Christopher Columbus first set foot on this side of his ‘Rich Coast’ as he mistakenly named Costa Rica, but the dense jungle and humidity held little interest to the conquering Spaniards, who preferred to cultivate the cooler, fertile lands of the Central Valley. This left the Caribbean Coast to continue as it had for centuries, inhabited by indigenous tribes who roamed the Talamanca Mountains.
During the nineteenth century, turtle fishermen began travelling to this coastline from the Caribbean islands to hunt turtles during their nesting season. A number of these fishermen were drawn to the lush, forested coastline and decided to expand their seasonal camps to permanent settlements. The first Caribbean immigrants bought their language, culture and religion to Limon, as well as the fruit trees and vegetables that they’d cultivated in their island homes. English schools were constructed for the education of the growing population with text books and teachers sailing in from the islands, and cricket teams travelled along the coast to play matches in their Jamaican-imported cricket whites. The Costa Rican Government paid little heed to this settlers in a remote corner of the tiny nation and the small communities flourished.
Marcus Garvey’s Negro Improvement flourished along the coastline with inhabitants raising enough funds to build the Black Star Line building that is now a national monument in the city of Limon.
Minor Keith’s railway building brought a new wave of Caribbean immigrants into the country as the coast opened up the province to the rest of Latin America, as opposed to the inhabitants’ previous reliance on sail ship supplies from Jamaica and other islands. The establishment and growth of the United Fruit Company from 1899 provided work for many more immigrants in Limon.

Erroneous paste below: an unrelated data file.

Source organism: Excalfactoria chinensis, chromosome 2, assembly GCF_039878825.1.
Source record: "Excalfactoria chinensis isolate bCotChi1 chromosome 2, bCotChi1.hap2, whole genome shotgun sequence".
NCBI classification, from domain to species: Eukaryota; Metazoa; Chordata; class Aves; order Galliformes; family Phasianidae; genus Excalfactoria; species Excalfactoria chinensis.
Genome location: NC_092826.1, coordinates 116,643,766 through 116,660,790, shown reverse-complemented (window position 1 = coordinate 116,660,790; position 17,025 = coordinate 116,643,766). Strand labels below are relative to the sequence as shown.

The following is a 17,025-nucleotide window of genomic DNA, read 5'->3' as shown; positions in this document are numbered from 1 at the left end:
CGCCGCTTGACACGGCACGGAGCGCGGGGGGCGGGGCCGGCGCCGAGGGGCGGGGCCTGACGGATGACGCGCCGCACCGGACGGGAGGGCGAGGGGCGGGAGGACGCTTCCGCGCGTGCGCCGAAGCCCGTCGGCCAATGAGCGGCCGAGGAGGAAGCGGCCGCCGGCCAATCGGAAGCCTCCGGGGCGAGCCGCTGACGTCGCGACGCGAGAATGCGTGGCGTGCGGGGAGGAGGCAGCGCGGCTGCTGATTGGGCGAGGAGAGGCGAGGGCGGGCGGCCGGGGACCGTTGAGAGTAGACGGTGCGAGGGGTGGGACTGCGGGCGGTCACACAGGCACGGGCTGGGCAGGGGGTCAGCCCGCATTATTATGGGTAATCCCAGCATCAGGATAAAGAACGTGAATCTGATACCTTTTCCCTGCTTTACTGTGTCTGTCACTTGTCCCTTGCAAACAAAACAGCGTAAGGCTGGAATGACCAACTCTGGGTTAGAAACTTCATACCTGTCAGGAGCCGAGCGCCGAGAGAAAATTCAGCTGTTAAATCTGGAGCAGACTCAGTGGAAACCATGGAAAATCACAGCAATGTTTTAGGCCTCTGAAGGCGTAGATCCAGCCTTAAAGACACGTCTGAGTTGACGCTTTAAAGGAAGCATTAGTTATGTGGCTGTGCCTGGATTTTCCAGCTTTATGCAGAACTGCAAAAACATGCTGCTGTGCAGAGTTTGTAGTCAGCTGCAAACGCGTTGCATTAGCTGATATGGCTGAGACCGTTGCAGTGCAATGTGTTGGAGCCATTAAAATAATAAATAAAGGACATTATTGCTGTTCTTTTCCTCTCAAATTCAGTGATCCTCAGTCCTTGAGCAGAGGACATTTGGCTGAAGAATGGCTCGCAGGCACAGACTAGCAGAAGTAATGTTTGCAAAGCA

Between racist governmental policies and the mainly Jamaican immigrants’ reluctance to embrace Costa Rican citizenship in place of their British passports, the Caribbean communities were kept isolated to their coastline until a change in laws in 1948 gave them more freedom of movement into the capital city and beyond. The advantage of this troubled integration of the Afro-Caribbean population into the Spanish descended majority and the inaccessibility of the coastline from the Central Valley was the preservation of the culture of the communities established here.
Roads finally arrived in the 1970s and with them, electricity to bring the Caribbean coast very swiftly into the modern world, and opening up the region to an influx of hippy backpackers, missionaries and Peace Corp.
Today, many people still speak South Caribbean Creole, also known as MekItellyou, attend Methodist and Baptist Churches, cook spicy Jerk chicken and meat patties, and party to Reggae beats. The Afro-Caribbean influence remains strong but the Caribbean culture is now a unique mix of Spanish, indigenous, Chinese, and Afro-Costa Rican, and more recently, the contribution of North American and European ex-pats to the beach towns.